Cut Study: Joe Nichols “Crickets”


I’m blessed to have the title track to Joe Nichols’ new album, “Crickets,” on Red Bow Records.  Last week, I discussed some of the creative and business choices which went into writing the song.  You can read that post by clicking HERE.  The journey of this particular song, I think, provides some valuable lessons.  Here are a few of them:

Value brings opportunity.

Bill Whyte and Lisa Shaffer had the idea for “Crickets.”  I’d never written with Bill, but I’d written several songs with Lisa.  She thought my sense of humor, storytelling and lyrical sensibilities would be a good fit for the song, so they invited me in.  (Thank you!)  Simply put, I was invited in by two good writers because they believed I would add value.

Nobody gets it right all the time.

After we finished the song, we liked it and wanted to demo it.  My publishing deal at the time was ending, but I turned it in hoping they’d love it and cover the demo costs (after all, my advance was going away, and I was about to be broke).  Well, they didn’t know exactly what to do with the song, so they didn’t want to demo it.  But it was still stuck there.  So, my publisher was wrong because the song eventually got cut anyway.  I was wrong because for the price of 1/3 of a guitar/vocal, I could own the publishing on a Joe Nichols cut.  Ouch.

Write with go-getters.

Lisa and Bill, while disappointed that my publisher didn’t believe in the song, were not gonna quit on it.  They fronted the money and did a guitar/vocal anyway (they are both self-published).  Again, thank you, Lisa and Bill!

Don’t give up on a quality song.

“Crickets” was written in August of 2010, and it got cut in the summer of 2013- almost three years later.  It was put on hold by Luke Bryan and Easton Corbin, but overall, it wasn’t getting a lot of love.

New camps bring new opportunities.

I’d pitched “Crickets” for Joe Nichols several times when he was with Universal South, but I never could get anyone on his team excited about it.  Eventually, Joe left there and signed with Red Bow.  He also changed producers.  I pulled the song back out and pitched it to his new team.  This time, it got through.

Pitch your own songs.

The head of Joe’s label is a big decision-maker on every song his artists record.  I’d never met him, but I got his email address from a friend and sent him the song.  He called me later to put the song on hold for Joe.

The right outside song can still get cut.

The writers weren’t in the artist’s, label’s, or producer’s inner circles.  My publisher didn’t leverage influence to get it cut.  None of us are big-name writers.  But we wrote the right song and got it to the right people at the right time.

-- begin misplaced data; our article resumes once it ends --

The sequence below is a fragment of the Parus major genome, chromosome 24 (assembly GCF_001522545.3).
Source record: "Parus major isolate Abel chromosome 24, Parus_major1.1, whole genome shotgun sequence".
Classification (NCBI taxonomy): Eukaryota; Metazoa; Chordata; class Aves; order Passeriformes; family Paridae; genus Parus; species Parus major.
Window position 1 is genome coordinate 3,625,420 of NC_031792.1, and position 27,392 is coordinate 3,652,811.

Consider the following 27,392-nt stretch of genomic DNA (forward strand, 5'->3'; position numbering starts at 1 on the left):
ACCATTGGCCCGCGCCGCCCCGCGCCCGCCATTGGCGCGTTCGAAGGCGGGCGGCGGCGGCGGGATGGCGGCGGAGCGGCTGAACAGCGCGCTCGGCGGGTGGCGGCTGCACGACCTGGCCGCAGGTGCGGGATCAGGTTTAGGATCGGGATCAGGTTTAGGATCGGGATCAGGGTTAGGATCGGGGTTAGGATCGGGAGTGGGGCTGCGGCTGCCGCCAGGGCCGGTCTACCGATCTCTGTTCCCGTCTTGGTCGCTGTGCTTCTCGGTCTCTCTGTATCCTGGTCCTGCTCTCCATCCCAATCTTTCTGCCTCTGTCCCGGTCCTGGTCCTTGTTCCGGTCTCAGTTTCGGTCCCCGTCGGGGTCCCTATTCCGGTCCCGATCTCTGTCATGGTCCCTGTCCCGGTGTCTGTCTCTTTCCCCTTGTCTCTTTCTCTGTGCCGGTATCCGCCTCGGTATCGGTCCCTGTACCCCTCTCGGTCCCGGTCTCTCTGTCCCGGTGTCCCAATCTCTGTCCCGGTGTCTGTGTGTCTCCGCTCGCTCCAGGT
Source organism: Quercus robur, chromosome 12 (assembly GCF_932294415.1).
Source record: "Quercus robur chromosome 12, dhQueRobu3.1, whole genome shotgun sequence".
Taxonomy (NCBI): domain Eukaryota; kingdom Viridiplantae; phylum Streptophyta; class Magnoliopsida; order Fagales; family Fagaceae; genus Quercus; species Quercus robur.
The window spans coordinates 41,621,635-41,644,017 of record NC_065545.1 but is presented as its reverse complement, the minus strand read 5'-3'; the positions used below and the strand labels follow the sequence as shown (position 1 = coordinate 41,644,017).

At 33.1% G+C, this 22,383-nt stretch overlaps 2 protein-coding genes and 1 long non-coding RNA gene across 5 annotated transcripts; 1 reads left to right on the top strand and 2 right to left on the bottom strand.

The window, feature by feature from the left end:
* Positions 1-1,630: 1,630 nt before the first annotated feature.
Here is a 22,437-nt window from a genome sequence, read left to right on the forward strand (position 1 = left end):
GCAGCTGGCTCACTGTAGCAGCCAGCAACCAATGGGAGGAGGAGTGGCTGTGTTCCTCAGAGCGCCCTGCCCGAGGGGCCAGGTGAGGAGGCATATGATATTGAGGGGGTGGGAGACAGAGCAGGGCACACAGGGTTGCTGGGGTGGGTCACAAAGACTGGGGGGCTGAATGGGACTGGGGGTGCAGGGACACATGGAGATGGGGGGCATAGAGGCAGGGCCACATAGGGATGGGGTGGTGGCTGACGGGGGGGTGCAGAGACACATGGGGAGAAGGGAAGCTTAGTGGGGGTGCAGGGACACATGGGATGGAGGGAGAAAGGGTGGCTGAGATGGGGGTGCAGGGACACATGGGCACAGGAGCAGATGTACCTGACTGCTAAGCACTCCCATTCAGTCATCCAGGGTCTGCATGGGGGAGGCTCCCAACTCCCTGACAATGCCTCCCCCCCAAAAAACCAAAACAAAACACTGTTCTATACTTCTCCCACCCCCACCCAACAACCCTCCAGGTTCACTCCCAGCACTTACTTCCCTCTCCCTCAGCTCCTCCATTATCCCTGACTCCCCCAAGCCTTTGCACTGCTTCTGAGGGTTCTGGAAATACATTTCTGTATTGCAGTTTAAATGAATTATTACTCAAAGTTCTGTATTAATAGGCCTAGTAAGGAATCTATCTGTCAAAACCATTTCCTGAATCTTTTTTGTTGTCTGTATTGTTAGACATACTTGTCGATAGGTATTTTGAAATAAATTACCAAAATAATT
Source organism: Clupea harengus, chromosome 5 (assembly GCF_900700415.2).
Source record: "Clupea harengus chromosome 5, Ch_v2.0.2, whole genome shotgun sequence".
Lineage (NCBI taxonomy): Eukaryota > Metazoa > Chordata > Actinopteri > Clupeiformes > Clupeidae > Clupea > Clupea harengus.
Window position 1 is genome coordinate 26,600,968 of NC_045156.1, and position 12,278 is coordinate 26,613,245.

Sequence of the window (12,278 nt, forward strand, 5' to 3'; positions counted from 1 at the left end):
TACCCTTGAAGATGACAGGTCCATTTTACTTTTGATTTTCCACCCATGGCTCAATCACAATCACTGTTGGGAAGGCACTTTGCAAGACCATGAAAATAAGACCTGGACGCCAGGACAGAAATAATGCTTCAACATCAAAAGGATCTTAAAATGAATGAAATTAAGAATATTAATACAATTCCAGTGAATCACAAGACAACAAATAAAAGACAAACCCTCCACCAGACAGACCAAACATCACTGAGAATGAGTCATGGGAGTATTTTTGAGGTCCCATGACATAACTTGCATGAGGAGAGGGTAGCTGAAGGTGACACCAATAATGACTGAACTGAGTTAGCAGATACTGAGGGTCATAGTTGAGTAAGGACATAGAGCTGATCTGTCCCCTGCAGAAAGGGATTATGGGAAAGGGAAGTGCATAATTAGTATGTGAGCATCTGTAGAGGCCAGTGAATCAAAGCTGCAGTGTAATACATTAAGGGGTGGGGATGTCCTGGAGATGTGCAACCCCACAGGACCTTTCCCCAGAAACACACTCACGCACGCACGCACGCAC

Thanks for reading!  Good luck, and happy hunting.

God Bless,



What did I miss?  Anything you’d like to add or ask?  Leave a comment!  In the meantime, you can check out “Crickets” on Amazon here…


Shout out to Gord Bamford, who has taken “When Your Lips Are So Close” into the Canadian Country Top 10!  Thanks to my cowriters, Gord and Byron Hill- you two did a great job both writing AND producing the song!  You can check out Gord at…

You can also read the “Cut Study” for “When Your Lips Are So Close” by CLICKING HERE.


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12 thoughts on “Cut Study: Joe Nichols “Crickets””

  1. Brent, thanks indeed for sharing some cool info. Quick question -Is the cost of a vocal guitar demo a deal breaker?? – sounded like an important part of the equation… Congratulations! D.

    1. Well, the cost of a FULL DEMO was something my soon-to-be-ex-publisher didn’t want to invest (probably would’ve been around $200-$300 for my share). My publishing deal was coming to a close (which in itself was an interesting story I may address in a future post), and since they didn’t know what to do with the song (it’s country, it’s funny, etc.), they decided to say “no.” Their wallet, their choice.

  2. Cool story.. I am just stuck on your publishing deal..did it come to an end or did he sign you again. Or did you have to find a new publisher? And if you signed with the old publisher or a new publisher they are getting paid for a song they didn’t believe in, right? I am thinking you self published your first hit, why did you not take a swing at this one. Sounds like you did a lot of the work to get this song cut. Just curious and thanks again for these great insightful stories

    1. Mark,
      That publishing deal DID come to an end. But since I wrote “Crickets” and turned it in, they legally own it. Doesn’t matter if they loved it or not. There are a bunch of songs in every writer’s publishing deal that never get demoed or pitched, but which the publisher owns. That’s the exchange for the advance money. Yes, that publisher is getting paid on “Crickets.” Doesn’t matter who actually pitched it or whatever. But that’s okay- they paid me a steady draw, which allowed me to write songs full-time during that time.

  3. Hey Brent,

    Thank you for the article.
    Could you share with us the actual email you sent to Joe’s producer that got it on hold?


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